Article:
24. 24. Introduction When is an industry in mature phase?  An industry where growth is either saturated or is at the same/slower rate than at the broader rate of economic growth  The products/processes in the industry are standardized and the players compete mainly on price basis Characteristics        Demand is saturated/slow-growing Players too willing to discount Eroding margins, profits, and returns Cost-cutting to stay ahead Consolidation of competitors Incremental Innovation Reinvestment rate is low Examples of Industries in Maturity     Aviation Industry (US) Oil and Gas FMCG Retail (US) Various Possible Strategies  Strategic innovation  Prime focus shifts to controlling costs  Image differentiation through Complementary services  Consolidation amongst the players  Achieve Economies of Scale  Incremental Innovation: Limited opportunity for product and process innovation
  25. 25. Industry: US Airlines Industry Characteristics       Period under Consideration: 1997 – 2011 Healthy operating margins between 1997-99 Companies started collaborating Growth in passenger traffic was slowing down Price of Crude increase post 2000 Post 2000 the margins started to decline Source: Marketline
  26. 26. Strategic Alliance: Star Alliance The Alliance Drivers for the Alliance  Alliance forged in 1997 – “The Airline Network for Earth”  Initially started with 5 members and subsequently grown to 28 Increase Revenues Economies of Scale Joint Sourcing Price Collusion Collusion on pricing routes dominated by the JV Cost reduction in the material/supplies obtained from suppliers Increase negotiating power Achieved in marketing, creating corporate deals Attract passengers from non-aligned carriers Double hubs used to create funnel routes Improve the operating load The Current Scenario  The alliance currently comprises of 28 members  United (founder member), US Airways and Continental Airlines are now a part of this alliance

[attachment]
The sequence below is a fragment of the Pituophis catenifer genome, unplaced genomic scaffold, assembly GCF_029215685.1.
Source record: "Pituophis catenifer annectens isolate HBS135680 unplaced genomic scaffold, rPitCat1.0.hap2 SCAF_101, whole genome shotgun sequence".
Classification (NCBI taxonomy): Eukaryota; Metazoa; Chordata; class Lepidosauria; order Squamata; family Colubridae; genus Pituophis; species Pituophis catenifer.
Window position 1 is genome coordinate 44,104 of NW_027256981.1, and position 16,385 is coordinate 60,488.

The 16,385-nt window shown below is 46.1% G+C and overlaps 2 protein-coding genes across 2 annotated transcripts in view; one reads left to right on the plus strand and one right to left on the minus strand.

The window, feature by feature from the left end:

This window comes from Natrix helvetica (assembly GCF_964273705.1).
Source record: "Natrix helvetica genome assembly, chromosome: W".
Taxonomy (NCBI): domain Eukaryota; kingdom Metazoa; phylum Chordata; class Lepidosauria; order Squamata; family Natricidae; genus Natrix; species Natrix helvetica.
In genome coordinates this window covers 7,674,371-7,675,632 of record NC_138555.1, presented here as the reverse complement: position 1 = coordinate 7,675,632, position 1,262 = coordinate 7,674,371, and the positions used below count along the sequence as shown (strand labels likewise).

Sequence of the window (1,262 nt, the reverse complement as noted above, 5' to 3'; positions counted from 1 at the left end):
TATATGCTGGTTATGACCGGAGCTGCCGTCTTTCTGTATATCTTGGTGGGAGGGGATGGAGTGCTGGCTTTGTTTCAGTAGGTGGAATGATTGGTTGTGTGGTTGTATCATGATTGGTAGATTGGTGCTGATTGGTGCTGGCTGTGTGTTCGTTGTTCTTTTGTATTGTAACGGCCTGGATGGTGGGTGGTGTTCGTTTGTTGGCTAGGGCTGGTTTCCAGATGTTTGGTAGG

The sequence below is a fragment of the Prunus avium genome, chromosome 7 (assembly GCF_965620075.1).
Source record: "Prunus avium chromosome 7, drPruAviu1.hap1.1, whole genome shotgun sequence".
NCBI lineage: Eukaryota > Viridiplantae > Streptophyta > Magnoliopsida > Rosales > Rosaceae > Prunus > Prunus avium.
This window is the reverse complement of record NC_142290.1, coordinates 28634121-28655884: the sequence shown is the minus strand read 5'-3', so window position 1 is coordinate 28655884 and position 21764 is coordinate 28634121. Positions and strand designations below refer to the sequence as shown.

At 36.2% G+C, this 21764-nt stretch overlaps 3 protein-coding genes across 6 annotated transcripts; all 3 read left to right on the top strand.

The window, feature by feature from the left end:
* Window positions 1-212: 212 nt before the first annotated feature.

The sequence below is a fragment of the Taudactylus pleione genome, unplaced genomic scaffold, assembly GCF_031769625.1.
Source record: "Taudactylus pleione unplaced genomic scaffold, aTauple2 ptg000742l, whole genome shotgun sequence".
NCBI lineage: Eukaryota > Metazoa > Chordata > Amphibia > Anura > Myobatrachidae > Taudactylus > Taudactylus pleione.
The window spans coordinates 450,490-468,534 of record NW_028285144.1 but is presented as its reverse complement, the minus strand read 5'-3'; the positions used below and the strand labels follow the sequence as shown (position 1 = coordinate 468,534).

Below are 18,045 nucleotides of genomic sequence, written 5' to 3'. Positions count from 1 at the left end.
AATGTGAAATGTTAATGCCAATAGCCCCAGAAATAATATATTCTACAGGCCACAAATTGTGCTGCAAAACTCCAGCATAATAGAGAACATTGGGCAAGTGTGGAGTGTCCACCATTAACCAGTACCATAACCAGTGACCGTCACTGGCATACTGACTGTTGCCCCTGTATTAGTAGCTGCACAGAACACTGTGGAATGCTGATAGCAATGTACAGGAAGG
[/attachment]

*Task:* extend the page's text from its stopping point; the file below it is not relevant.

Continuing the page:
27. 27. Industry: Automotive Industry (US) Industry Characteristics Projected Growth  Period under Consideration: 2011 – Present  Comprises of trucks, passenger cars and motorcycles  Volumes have increased at 4%  Witnessed a serious contraction in 200809 but market has recovered since then  Firms mainly look forward to Merger and Acquisitions Source: Marketline Porter’s Five Forces Source: Marketline
  28. 28. Strategic Alliance/Joint Venture: GM & PSA Peugeot The Joint Venture   Long-term and broad-scale global strategic alliance that will leverage the combined strengths and capabilities of the two companies GM and PSA Peugeot through this Joint Venture will purchase commodities, components and other goods and services from suppliers with combined annual purchasing volumes of approximately $125,000 million Drivers for the JV Sharing Knowledge Sharing of vehicle platforms, components and modules for product development Reduce Cost of Sourcing Explore new Opportunities Reduce Emissions The alliance would also focus on reducing carbon emissions To develop new global projects to broaden their alliance and seize new opportunities. Exploring opportunities in growth markets including Latin America and Russia, which represent priority regions for both Formation of a global purchasing joint venture to cut down sourcing cost The Current Scenario  GM will take responsibility for developing both the new C3 Picasso and Meriva MPVs to replace Peugeot 208, Citroen C3and Vauxhall Corsa by 2016